Why Are There Only 28 Days in February?
Each month inِ the modern Gregorian calendar consists ofِ atِ least 28 days.
That number wouldِ beِ a nicely rounded 30 wereِ itِ not forِ February.
So whyِ isِ the mostِ widely usedِ calendar inِ the world soِ inconsistent inِ the lengths ofِ itsِ months.
The Gregorian calendar’s oldest ancestor, theِ firstِ Roman calendar, hadِ a glaring difference inِ structure fromِ its laterِ variants: itِ consisted ofِ 10 months ratherِ than 12.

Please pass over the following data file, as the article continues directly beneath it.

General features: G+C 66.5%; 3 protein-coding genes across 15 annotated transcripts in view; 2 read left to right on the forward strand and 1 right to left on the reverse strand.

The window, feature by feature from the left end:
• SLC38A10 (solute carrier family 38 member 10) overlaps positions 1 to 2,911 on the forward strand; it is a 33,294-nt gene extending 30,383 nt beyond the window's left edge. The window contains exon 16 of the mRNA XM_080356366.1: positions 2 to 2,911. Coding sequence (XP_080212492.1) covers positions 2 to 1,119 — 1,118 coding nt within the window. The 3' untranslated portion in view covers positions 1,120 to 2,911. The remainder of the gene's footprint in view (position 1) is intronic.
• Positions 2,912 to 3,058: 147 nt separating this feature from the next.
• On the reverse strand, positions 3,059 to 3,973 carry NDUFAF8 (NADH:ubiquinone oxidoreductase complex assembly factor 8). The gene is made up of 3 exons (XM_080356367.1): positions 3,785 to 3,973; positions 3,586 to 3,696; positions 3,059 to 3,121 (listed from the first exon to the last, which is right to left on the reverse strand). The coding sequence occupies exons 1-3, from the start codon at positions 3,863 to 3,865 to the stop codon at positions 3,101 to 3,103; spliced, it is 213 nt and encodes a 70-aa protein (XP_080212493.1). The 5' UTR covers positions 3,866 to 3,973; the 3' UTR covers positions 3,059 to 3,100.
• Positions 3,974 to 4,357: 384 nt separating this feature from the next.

In order toِ fully sync theِ calendar withِ theِ lunar year, theِ Roman king Numa Pompilius added January andِ February toِ theِ original 10 months.
When heِ reorganized theِ calendar’s dates toِ fit theِ newِ format, Numa triedِ toِ avoid havingِ months thatِ consisted ofِ anِ even number ofِ days, asِ Roman superstition held thatِ evenِ numbers wereِ unlucky.
Despite changesِ in theِ calendar asِ it wasِ altered afterِ Numa’s additions—alterations thatِ include theِ shortening ofِ February atِ certain intervals, theِ addition ofِ a leap month, andِ eventually theِ modern leap day—February’s 28-day length hasِ stuck.